30 July 2018

Biases in Forest Distributions in CMIP5 Models Lead to Large Uncertainties in Extratropical Forest Biomass

Improved constraints on carbon allocation, vegetation type distribution, and initial conditions are required to reduce biomass uncertainties.

Science

Researchers at the Oak Ridge National Laboratory and the University of Tennessee, with collaborators from the UK Hadley Centre and Stockholm University, used forest biomass data synthesized from radar remote sensing and ground-based observations across northern extratropical latitudes to assess the forest distribution, forest fraction, and mass of component carbon pools in Earth system model (ESM) simulations from the Fifth Phase of the Coupled Model Intercomparison Project (CMIP5).

Impact

Our analysis indicated ESMs exhibit large biases in the forest distribution, forest fraction, and mass of carbon pools that contribute to uncertainty in forest biomass (biases ranged from −20 Pg C to 135 Pg C). We found that forest total biomass was primarily positively correlated with precipitation variations, with surface temperature becoming equally important at higher latitudes, in both simulations and observations.

Summary

Oversimplified representations of processes that influence forest biomass in ESMs contribute to large uncertainties in projections. We evaluated forest biomass from eight CMIP5 ESMs in comparison with biomass data synthesized from radar remote sensing and ground-based measurements across northern extratropical latitudes. These ESMs exhibited large biases in the distribution of forests, the fraction of forest coverage, and the carbon mass contained in vegetation component pools (i.e., leaves, wood, and roots) that contributed to uncertainty in forest total biomass. Comparisons of forest biomass between pre-industrial and contemporary periods suggested parametric or structural model differences were a larger source of uncertainty than differences in transient responses. Our findings emphasize the importance of improved (1) models of carbon allocation to biomass compartments, (2) distribution of vegetation types in models, and (3) accurate reproduction of pre-industrial vegetation conditions in order to better constrain projections of forest biomass in the next generation of ESMs for CMIP6.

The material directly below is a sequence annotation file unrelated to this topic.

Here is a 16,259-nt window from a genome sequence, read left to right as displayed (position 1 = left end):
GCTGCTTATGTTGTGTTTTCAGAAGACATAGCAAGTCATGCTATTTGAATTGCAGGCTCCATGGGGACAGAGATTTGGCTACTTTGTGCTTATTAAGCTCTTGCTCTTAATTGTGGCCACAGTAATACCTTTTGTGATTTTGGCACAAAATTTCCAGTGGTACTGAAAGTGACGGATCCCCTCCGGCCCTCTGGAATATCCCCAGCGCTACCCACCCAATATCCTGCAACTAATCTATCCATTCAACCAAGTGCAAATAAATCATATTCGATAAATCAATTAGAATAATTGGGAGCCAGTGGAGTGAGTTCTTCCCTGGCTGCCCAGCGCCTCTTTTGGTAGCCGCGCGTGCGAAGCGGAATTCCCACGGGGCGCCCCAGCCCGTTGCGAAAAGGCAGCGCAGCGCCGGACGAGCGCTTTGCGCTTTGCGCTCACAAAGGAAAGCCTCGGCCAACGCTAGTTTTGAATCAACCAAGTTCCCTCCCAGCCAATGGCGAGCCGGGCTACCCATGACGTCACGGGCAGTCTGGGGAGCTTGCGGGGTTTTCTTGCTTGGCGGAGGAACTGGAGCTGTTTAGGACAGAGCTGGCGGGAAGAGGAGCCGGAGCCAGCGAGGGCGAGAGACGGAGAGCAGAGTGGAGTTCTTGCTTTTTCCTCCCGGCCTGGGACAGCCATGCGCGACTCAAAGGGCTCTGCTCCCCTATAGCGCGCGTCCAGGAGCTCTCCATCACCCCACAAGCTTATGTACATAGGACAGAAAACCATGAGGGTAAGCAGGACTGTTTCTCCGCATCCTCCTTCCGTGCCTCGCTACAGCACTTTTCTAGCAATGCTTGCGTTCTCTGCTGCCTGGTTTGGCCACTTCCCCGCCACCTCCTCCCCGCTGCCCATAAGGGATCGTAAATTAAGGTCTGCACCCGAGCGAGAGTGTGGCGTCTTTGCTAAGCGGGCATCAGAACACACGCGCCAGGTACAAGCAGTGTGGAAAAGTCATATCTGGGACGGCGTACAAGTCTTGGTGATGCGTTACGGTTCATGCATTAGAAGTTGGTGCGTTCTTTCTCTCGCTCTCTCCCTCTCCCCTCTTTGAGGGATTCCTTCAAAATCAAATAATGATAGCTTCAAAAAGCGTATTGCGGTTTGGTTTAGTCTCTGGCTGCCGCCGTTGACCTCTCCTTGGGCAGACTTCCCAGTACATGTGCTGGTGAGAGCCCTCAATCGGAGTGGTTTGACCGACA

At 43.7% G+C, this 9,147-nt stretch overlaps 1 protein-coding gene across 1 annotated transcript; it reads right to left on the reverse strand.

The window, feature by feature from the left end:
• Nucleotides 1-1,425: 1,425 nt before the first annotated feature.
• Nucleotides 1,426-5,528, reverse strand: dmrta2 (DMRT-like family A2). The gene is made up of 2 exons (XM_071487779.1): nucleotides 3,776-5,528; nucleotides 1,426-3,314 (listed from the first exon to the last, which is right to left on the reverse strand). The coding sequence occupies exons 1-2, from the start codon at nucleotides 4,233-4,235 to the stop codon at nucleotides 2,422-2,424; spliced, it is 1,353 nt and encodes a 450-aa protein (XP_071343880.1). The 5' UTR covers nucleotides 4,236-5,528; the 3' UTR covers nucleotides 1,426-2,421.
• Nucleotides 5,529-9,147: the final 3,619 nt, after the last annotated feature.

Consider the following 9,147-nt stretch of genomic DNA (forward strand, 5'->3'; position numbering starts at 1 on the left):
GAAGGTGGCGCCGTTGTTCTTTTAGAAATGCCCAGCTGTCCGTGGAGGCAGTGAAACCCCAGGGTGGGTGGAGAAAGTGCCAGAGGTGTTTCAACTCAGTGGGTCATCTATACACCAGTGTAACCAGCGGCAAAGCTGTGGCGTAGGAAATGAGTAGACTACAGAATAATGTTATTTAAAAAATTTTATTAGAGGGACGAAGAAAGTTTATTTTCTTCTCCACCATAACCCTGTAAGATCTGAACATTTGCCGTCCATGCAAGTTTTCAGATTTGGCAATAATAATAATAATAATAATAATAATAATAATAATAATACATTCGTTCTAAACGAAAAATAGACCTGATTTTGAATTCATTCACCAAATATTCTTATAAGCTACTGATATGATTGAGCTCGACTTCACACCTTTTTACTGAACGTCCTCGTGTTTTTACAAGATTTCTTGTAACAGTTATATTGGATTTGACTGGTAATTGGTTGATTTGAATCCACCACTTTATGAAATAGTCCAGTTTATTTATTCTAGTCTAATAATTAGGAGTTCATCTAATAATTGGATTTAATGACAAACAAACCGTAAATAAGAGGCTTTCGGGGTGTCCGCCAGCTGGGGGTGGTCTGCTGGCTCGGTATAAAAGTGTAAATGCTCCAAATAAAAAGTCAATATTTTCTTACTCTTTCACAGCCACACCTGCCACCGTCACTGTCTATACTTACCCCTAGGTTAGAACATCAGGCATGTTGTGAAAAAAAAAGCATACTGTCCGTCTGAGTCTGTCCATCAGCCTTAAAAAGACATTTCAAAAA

Contact
Cheng-En Yang
Oak Ridge National Laboratory (ORNL)
Publications
Yang, C, J Mao, FM Hoffman, DM Ricciuto, JS Fu, CD Jones, and M Thurner.  2018.  "Biases in Forest Distributions in CMIP5 Models Lead to Large Uncertainties in Extratropical Forest Biomass."  Scientific Reports 8(1).  https://doi.org/10.1038/s41598-018-29227-7.